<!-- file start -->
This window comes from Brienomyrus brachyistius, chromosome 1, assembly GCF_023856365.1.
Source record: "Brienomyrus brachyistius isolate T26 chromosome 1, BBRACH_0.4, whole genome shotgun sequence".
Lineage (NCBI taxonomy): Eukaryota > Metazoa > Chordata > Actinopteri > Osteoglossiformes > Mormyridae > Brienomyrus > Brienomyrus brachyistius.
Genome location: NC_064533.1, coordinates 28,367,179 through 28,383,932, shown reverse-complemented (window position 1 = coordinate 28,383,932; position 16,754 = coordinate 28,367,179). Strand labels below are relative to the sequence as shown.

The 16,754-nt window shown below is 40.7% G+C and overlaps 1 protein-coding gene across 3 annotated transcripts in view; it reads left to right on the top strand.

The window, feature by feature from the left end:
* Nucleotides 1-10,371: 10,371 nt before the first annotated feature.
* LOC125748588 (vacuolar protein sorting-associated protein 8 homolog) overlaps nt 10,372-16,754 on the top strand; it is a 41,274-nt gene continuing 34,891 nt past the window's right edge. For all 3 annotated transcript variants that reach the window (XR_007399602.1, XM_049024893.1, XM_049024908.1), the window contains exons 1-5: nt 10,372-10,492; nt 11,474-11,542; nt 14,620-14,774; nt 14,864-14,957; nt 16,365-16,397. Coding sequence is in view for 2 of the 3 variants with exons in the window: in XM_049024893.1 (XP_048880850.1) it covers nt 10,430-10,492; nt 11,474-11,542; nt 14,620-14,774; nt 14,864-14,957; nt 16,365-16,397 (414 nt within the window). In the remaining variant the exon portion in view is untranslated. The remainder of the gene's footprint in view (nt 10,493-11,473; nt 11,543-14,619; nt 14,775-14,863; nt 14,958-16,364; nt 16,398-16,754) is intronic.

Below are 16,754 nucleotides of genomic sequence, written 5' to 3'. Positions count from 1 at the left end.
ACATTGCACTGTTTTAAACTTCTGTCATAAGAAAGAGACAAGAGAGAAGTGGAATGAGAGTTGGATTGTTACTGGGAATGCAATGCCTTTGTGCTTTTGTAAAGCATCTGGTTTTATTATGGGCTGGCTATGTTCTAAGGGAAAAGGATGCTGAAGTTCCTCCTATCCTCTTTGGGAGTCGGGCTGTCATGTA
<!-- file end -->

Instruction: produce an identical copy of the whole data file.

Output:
This window comes from Brienomyrus brachyistius, chromosome 1, assembly GCF_023856365.1.
Source record: "Brienomyrus brachyistius isolate T26 chromosome 1, BBRACH_0.4, whole genome shotgun sequence".
Lineage (NCBI taxonomy): Eukaryota > Metazoa > Chordata > Actinopteri > Osteoglossiformes > Mormyridae > Brienomyrus > Brienomyrus brachyistius.
Genome location: NC_064533.1, coordinates 28,367,179 through 28,383,932, shown reverse-complemented (window position 1 = coordinate 28,383,932; position 16,754 = coordinate 28,367,179). Strand labels below are relative to the sequence as shown.

The 16,754-nt window shown below is 40.7% G+C and overlaps 1 protein-coding gene across 3 annotated transcripts in view; it reads left to right on the top strand.

The window, feature by feature from the left end:
* Nucleotides 1-10,371: 10,371 nt before the first annotated feature.
* LOC125748588 (vacuolar protein sorting-associated protein 8 homolog) overlaps nt 10,372-16,754 on the top strand; it is a 41,274-nt gene continuing 34,891 nt past the window's right edge. For all 3 annotated transcript variants that reach the window (XR_007399602.1, XM_049024893.1, XM_049024908.1), the window contains exons 1-5: nt 10,372-10,492; nt 11,474-11,542; nt 14,620-14,774; nt 14,864-14,957; nt 16,365-16,397. Coding sequence is in view for 2 of the 3 variants with exons in the window: in XM_049024893.1 (XP_048880850.1) it covers nt 10,430-10,492; nt 11,474-11,542; nt 14,620-14,774; nt 14,864-14,957; nt 16,365-16,397 (414 nt within the window). In the remaining variant the exon portion in view is untranslated. The remainder of the gene's footprint in view (nt 10,493-11,473; nt 11,543-14,619; nt 14,775-14,863; nt 14,958-16,364; nt 16,398-16,754) is intronic.

Below are 16,754 nucleotides of genomic sequence, written 5' to 3'. Positions count from 1 at the left end.
ACATTGCACTGTTTTAAACTTCTGTCATAAGAAAGAGACAAGAGAGAAGTGGAATGAGAGTTGGATTGTTACTGGGAATGCAATGCCTTTGTGCTTTTGTAAAGCATCTGGTTTTATTATGGGCTGGCTATGTTCTAAGGGAAAAGGATGCTGAAGTTCCTCCTATCCTCTTTGGGAGTCGGGCTGTCATGTA